Ministers urged to work together on ‘green sea’ plan
Decommissioning is a key platform for energy policy
The Scottish and UK governments have been urged to put on a show of unity to create a green energy policy for the North Sea ahead of the COP26 climate conference later this year.
A new report says Scotland can turn the North Sea into a “Green Sea” and create thousands of jobs as long as Westminster and Holyrood agree to work together on a clear path of action.
The paper, entitled Invest Now: Lead the World Tomorrow – the Transformation of the North Sea into a Green Sea focuses on decarbonising oil and gas activity, decommissioning, hydrogen – the next renewables ‘big bet’ – and carbon capture.
The report says the Scottish and UK Governments should agree a joint strategy which sets out ambitious and clear targets for investment and renewables.
It concludes that, with the UN Climate Change Conference due in Glasgow this November, Scotland has a huge opportunity “to show our true green leadership”.
ScotlandCan is a new campaign set up by the Our Scottish Future think-tank with the aim of promoting the radical and ambitious action that can be taken now, under devolution. It has made environmental action one of its key priorities.
Former Scottish Conservative party communications officer Eddie Barnes, now project manager for ScotlandCan, said: “The opportunities that lie ahead for Scotland in the new green economy are huge. Scotland can be a world leader and show other countries the way in transitioning from a fossil fuel economy to a cleaner future.”
The report calling for greater collaboration was published as a new potential spat emerged between London and Edinburgh over creating new tax efficient ports in Scotland.
Trade Minister Ivan McKee, who originally dismissed the UK government’s plan for freeports, has now called on Westminster to ensure Scotland’s own version – green ports – have access to the same level of set-up funding as freeports in England.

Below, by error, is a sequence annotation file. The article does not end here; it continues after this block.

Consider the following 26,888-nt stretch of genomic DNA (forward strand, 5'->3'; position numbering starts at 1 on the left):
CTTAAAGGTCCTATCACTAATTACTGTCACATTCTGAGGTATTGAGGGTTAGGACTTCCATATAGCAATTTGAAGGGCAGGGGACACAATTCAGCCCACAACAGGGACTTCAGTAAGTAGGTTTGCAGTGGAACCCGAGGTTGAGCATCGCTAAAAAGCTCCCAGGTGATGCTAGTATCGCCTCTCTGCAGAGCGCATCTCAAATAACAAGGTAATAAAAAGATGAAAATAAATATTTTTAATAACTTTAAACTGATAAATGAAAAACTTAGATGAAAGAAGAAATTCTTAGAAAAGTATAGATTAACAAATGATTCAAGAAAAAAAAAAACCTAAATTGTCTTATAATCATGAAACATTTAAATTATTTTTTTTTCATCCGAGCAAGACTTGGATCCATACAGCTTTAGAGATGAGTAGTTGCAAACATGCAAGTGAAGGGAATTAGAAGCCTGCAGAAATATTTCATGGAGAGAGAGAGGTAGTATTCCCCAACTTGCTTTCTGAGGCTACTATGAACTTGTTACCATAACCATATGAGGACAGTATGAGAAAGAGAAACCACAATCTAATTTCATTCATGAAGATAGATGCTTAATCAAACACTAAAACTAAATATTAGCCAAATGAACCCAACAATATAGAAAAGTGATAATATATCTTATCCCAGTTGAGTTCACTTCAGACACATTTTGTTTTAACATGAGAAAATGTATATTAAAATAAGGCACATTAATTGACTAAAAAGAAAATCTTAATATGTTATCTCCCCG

The green port model will adapt the UK government’s freeport proposals, offering a package of tax and customs reliefs. Operators and beneficiaries will be required to commit to adopting Fair Work First criteria and contribute to Scotland’s just transition to net zero.
In a letter to the Chief Secretary to the Treasury Steve Barclay, Mr McKee also called for two green ports focused on fair and sustainable economic development to be established in Scotland.
Mr McKee said: “I want to ensure that green ports – embedded within their communities – build on Scotland’s reputation as a dynamic, outward facing nation and become exemplars of inclusive growth, wellbeing and sustainability.
“Businesses in Scotland firmly believe that green ports should be supported with access to the same level of seed funding offered to freeports in England, and I agree.
“It is important the UK Government supports the development of these ports equitably across the UK, not least to demonstrate commitment to the economic development model we have agreed and are pursuing here in Scotland.
“With Scotland’s land mass comprising one third of the entire British mainland, it would be fair and proportionate to accommodate the establishment of two green ports in Scotland.
“I have met a range of stakeholders and note their shared commitment to the importance of ensuring green ports fit within the Scottish context and of the need for there to be more than one.”